Babylon 5 is an epic science fiction television series created by, produced, and largely written by J. Michael Straczynski.

The series consists of a five year story arc taking place over 5 seasons of 22 episodes each and is centered around a large space station, Babylon 5. The five mile long, 2.5 million ton rotating colony is built to be a gathering place for fostering peace through diplomacy, trade and cooperation - "Our last best hope for peace". However, it becomes the center of political intrigue and conflict, and latterly a pawn in a massive interstellar conflict from which it emerges with a pyrrhic victory over forces of darkness and chaos.

Unlike most television shows, this series was conceived as a novel, with a beginning, middle and end. The entire arc - the overall story - of the show was plotted out in some detail before the first episode was ever shot. While conceived as a whole, and with Straczynski writing most of the episodes (including all but one of the episodes after the second season, a feat rarely accomplished in television), it was necessary to adjust the plotline to accommodate external influences. The replacement of actor Michael O'Hare as the station commander after the first season, reportedly either at the insistence of studio executives or due to different developing plot requirements, and covering the unexpected departure of actress Claudia Christian proved to be major challenges.

Renewal of the show after each season was never assured, and cancellation after the fourth season was almost certain. This resulted in a hasty telescoping of the end of the Shadow War and subsequent events in the latter half of the fourth season were modified to incorporate remaining elements of the planned story arc. In the event, the show was unexpectedly picked up for a fifth season on a different US TV network (TNT), which may be why the fifth season contains disparate, unconsidered story elements according to many long-time viewers. Some even say that the series should have ended after the season arc covering seasons 2-4, which is widely acclaimed as the prime period of the series.

As a long-term science fiction fan himself, Straczynski was determined to produce a science fiction series where, for once, things would be done properly: consistent technology, "no kids or cute robots", no new "particle of the week" to tie up a plot.

As a demonstration of his seriousness about this, he took on board Harlan Ellison as a consultant to the series - Ellison is not known for suffering fools quietly, and had seen a projected series of his own (The Starlost) ruined by the studio's interference and budget-cutting. Having a (loosely) predetermined plot was advantageous in many respects, as longer-term planning greatly reduced the working budget required on sets and costumes. The planned plot arc, allowing largely fixed sets and economies of scale, favorably compared with more episodic series which might require a whole new set of props or costumes for each episode.

Table of contents
1 Cast and Primary Characters
2 Civilizations
3 Real Life Themes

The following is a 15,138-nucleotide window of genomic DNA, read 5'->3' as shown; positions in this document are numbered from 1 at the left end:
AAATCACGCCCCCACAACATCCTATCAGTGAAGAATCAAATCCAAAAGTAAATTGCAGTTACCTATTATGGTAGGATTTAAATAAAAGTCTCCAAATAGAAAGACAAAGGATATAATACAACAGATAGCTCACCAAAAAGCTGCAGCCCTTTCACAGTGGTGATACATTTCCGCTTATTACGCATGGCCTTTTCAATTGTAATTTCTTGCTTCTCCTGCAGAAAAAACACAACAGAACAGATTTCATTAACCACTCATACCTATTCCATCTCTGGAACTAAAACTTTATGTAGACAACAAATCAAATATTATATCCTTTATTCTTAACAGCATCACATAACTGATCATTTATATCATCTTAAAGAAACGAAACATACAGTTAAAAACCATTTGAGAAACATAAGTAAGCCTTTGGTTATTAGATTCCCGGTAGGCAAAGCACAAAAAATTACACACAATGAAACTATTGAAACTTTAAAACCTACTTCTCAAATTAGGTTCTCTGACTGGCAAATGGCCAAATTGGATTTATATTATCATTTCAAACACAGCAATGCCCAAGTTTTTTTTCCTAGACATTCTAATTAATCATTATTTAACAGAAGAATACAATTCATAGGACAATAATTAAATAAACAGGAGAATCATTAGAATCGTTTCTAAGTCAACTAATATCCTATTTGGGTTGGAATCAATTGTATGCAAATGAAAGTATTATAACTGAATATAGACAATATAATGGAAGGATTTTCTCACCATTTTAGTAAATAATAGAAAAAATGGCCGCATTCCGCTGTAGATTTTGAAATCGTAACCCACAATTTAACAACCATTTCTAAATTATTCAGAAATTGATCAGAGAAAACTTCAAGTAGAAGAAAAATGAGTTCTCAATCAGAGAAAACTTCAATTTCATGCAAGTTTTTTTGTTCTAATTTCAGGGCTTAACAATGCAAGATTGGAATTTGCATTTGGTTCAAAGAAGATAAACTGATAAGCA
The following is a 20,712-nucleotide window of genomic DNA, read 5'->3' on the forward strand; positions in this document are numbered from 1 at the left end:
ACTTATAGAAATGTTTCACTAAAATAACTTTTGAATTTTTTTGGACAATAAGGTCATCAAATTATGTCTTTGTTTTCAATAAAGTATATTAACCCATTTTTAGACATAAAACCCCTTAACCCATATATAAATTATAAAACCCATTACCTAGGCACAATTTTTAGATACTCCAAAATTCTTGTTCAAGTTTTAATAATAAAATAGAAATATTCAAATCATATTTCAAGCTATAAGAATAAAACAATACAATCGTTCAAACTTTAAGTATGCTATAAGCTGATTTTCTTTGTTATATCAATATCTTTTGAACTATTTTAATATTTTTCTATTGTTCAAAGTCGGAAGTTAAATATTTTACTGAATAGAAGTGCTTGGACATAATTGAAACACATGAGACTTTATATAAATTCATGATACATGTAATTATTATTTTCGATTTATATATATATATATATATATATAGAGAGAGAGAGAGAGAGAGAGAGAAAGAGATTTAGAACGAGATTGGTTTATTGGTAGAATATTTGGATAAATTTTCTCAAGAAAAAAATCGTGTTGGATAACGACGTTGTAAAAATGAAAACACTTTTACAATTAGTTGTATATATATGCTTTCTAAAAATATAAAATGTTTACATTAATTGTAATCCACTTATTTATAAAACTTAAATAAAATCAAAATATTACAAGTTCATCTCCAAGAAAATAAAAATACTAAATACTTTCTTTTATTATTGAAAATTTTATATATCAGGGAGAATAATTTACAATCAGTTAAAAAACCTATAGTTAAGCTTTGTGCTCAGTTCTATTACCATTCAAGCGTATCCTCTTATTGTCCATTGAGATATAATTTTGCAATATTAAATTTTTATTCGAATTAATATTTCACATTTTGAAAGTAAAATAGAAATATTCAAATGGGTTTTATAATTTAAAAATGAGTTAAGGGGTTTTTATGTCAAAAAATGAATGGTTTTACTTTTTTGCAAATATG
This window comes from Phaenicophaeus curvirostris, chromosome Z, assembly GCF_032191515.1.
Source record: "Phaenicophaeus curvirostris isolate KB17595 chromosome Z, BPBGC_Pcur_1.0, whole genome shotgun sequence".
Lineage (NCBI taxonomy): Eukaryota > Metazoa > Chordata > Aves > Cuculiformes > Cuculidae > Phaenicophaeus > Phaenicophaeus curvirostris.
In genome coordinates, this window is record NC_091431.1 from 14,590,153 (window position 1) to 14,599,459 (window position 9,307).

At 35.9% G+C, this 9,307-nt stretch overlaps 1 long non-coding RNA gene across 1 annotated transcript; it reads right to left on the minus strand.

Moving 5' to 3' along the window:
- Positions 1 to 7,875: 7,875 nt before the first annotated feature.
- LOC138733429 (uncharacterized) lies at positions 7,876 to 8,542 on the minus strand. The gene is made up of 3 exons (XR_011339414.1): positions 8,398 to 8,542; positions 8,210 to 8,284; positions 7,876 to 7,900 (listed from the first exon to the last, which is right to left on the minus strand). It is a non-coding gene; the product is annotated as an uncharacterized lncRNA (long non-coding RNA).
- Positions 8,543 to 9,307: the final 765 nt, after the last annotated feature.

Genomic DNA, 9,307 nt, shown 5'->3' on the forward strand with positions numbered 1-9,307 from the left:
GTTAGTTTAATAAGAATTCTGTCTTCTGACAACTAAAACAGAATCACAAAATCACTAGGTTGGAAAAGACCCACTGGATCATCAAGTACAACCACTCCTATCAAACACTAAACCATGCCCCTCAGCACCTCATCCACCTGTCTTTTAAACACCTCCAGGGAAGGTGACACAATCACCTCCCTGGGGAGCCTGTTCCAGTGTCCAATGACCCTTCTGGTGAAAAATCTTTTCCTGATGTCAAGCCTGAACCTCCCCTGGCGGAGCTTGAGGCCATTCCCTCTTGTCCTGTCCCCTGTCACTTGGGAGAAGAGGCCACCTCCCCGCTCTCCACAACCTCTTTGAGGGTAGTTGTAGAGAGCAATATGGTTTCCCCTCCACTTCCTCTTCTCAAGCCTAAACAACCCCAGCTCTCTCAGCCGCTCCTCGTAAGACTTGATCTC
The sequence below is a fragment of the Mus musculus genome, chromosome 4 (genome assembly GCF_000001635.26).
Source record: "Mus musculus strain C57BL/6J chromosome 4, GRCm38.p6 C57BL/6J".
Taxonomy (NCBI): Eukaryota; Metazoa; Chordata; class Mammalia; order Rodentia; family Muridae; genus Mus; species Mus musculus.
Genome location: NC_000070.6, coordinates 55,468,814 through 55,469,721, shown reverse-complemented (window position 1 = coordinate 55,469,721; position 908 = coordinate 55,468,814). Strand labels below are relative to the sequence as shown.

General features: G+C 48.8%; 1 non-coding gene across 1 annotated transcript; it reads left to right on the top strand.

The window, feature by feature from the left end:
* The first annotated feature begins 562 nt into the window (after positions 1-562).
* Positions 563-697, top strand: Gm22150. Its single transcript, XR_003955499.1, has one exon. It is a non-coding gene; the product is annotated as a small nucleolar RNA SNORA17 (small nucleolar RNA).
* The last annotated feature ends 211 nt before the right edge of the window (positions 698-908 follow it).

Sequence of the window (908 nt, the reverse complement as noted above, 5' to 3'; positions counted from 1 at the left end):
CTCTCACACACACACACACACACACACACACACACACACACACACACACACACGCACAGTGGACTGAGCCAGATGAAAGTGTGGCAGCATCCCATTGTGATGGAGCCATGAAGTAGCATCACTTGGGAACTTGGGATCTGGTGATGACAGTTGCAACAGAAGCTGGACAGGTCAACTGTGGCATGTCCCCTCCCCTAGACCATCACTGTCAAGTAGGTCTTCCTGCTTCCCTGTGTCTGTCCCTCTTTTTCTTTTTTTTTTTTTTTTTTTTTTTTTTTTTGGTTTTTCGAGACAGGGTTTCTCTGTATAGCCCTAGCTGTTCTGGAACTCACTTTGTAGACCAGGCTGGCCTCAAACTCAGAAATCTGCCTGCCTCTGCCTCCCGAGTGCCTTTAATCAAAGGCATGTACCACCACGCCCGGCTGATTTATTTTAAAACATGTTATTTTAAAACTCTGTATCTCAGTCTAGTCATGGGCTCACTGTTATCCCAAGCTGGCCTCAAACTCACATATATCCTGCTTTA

4 The episodes
5 Spin-off series
6 Related articles
7 External links

Cast and Primary Characters

Regular Cast

Recurring Guest Characters

  • Alfred Bester (Walter Koenig)
  • Morden (Ed Wasser)
  • David Corwin (Joshua Cox)
  • Lord Refa (William Forward)
  • Neroon (John Vickery)
  • Ta'Lon (Marshall Teague)
  • Emperor Cartagia (Wortham Krimmer)


One of the show's many themes is the cultural and social interaction between civilizations: the station is after all a diplomatic meeting-place. The show is as much political thriller as science fiction.

There are five dominant civilizations represented on Babylon 5, and a dozen or more less powerful ones.

Note: the interactions between civilizations causes profound alterations through the course of the show. The descriptions given below are applicable during the first two seasons of the show (depicting the years 2257 through 2259).

Earth Alliance

Although humanity has expanded to Mars and Io and occupies several dozen colony worlds outside the solar system, the Earth Alliance is still dominated by Earth. Since the end of the Earth-Minbari war, when Earth stood on the brink of annihilation, it has prospered in interstellar trade; some factions, however, have grown xenophobic and isolationist. Following the suspicious death of President Santiago and the rise to power of vice-president Clarke, the new President forms a Night Watch. This ominously named paramilitary secret police organisation is dedicated to internal security against external threats.

Increasingly powerful in the Earth milieu is the Psi Corps, a quasimilitary organization which both regulates and is controlled by human telepaths. Psi Cop Alfred Bester (Walter Koenig) is the face of the Corps commonly presented to viewers; he was named by Straczynski after science fiction author Alfred Bester, the Psi Corps being loosly based on elements of Bester's novel The Demolished Man. The station is staffed by the Earth Alliance military, Earthforce; the station's commander (first Commander Jeffrey Sinclair, then Captain John Sheridan, and finally Captain Elizabeth Lochley) also serves as Earth's ambassador. Commander Susan Ivanova is second in command, Michael Garibaldi is security chief, and Dr Steven Franklin is chief medical officer.

Centauri Republic

The Centauri Republic is a slowly declining empire that has grown decadent. The Centauri, a humanoid race, are a proud and aristocratic people who have seen better days; the Emperor and his scheming nobles leap at any chance to regain the glories of yesteryear. Centauri males run toward obesity; females are traditionally bald, while males wear their hair in fanlike crests. The Centauri ambassador is Londo Mollari, a minor noble considered past his prime, and his assistant is Vir Cotto.

Minbari Federation

Ancient when humanity was young, the Minbari Federation is a caste society, its people divided into workers, warriors, and religious scholars. The Minbari are led by the Grey Council, which contains nine representatives, three from each of the three castes. This arrangement was founded by Valen, the legendary prophet from ancient Minbari history, who the Minbari revere above all.

Minbari are humanoid, usually thin and pale; they are bald, with gray bony crests across the back of their heads. The Minbari ambassador to Babylon 5 is Delenn, a female Minbari of the religious caste and member of the Grey Council.

Narn Regime

Another "young race" like humanity, the Narn Regime were previously occupied and enslaved by the Centauri, and bear them deep ill-will because of the brutal methods of control employed. Narns are widely perceived to be primitive and barbaric, a stereotype the Centauri engendered during their occupation. This perception continues due to Narn fears about Centauri aggression, and increasing calls for retribution against their former masters.